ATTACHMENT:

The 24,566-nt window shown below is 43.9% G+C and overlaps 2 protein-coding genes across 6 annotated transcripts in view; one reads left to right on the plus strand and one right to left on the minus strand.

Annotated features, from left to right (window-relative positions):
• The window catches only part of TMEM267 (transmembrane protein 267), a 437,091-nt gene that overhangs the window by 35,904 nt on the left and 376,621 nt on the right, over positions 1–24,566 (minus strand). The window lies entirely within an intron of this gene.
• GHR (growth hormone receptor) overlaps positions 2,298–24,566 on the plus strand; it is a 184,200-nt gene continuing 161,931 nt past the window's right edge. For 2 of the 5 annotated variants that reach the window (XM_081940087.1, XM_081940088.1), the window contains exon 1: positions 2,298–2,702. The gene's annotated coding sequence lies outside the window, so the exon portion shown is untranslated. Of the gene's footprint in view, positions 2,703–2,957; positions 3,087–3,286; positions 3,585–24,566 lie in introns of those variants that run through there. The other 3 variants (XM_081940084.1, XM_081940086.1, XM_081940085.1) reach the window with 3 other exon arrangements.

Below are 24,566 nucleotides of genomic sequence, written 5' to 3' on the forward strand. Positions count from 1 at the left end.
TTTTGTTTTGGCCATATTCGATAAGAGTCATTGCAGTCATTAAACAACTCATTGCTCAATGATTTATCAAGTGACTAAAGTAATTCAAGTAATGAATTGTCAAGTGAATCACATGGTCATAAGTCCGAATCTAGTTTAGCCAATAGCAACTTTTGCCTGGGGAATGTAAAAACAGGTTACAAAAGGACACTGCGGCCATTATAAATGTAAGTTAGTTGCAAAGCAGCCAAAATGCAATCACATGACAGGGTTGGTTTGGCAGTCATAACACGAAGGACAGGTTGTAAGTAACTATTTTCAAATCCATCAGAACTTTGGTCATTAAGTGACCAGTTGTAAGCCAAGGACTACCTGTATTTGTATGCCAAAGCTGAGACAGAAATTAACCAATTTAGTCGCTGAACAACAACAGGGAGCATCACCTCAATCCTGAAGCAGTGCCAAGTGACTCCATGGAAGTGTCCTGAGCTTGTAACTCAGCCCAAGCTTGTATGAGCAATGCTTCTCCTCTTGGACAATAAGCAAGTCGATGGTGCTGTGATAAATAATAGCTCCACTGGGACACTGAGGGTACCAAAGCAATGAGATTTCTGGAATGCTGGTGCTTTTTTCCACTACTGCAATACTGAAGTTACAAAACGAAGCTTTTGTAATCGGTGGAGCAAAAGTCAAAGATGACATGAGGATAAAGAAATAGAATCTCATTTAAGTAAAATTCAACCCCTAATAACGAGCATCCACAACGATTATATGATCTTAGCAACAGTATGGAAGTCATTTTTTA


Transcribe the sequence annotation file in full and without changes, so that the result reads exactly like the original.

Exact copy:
The 24,566-nt window shown below is 43.9% G+C and overlaps 2 protein-coding genes across 6 annotated transcripts in view; one reads left to right on the plus strand and one right to left on the minus strand.

Annotated features, from left to right (window-relative positions):
• The window catches only part of TMEM267 (transmembrane protein 267), a 437,091-nt gene that overhangs the window by 35,904 nt on the left and 376,621 nt on the right, over positions 1–24,566 (minus strand). The window lies entirely within an intron of this gene.
• GHR (growth hormone receptor) overlaps positions 2,298–24,566 on the plus strand; it is a 184,200-nt gene continuing 161,931 nt past the window's right edge. For 2 of the 5 annotated variants that reach the window (XM_081940087.1, XM_081940088.1), the window contains exon 1: positions 2,298–2,702. The gene's annotated coding sequence lies outside the window, so the exon portion shown is untranslated. Of the gene's footprint in view, positions 2,703–2,957; positions 3,087–3,286; positions 3,585–24,566 lie in introns of those variants that run through there. The other 3 variants (XM_081940084.1, XM_081940086.1, XM_081940085.1) reach the window with 3 other exon arrangements.

Below are 24,566 nucleotides of genomic sequence, written 5' to 3' on the forward strand. Positions count from 1 at the left end.
TTTTGTTTTGGCCATATTCGATAAGAGTCATTGCAGTCATTAAACAACTCATTGCTCAATGATTTATCAAGTGACTAAAGTAATTCAAGTAATGAATTGTCAAGTGAATCACATGGTCATAAGTCCGAATCTAGTTTAGCCAATAGCAACTTTTGCCTGGGGAATGTAAAAACAGGTTACAAAAGGACACTGCGGCCATTATAAATGTAAGTTAGTTGCAAAGCAGCCAAAATGCAATCACATGACAGGGTTGGTTTGGCAGTCATAACACGAAGGACAGGTTGTAAGTAACTATTTTCAAATCCATCAGAACTTTGGTCATTAAGTGACCAGTTGTAAGCCAAGGACTACCTGTATTTGTATGCCAAAGCTGAGACAGAAATTAACCAATTTAGTCGCTGAACAACAACAGGGAGCATCACCTCAATCCTGAAGCAGTGCCAAGTGACTCCATGGAAGTGTCCTGAGCTTGTAACTCAGCCCAAGCTTGTATGAGCAATGCTTCTCCTCTTGGACAATAAGCAAGTCGATGGTGCTGTGATAAATAATAGCTCCACTGGGACACTGAGGGTACCAAAGCAATGAGATTTCTGGAATGCTGGTGCTTTTTTCCACTACTGCAATACTGAAGTTACAAAACGAAGCTTTTGTAATCGGTGGAGCAAAAGTCAAAGATGACATGAGGATAAAGAAATAGAATCTCATTTAAGTAAAATTCAACCCCTAATAACGAGCATCCACAACGATTATATGATCTTAGCAACAGTATGGAAGTCATTTTTTA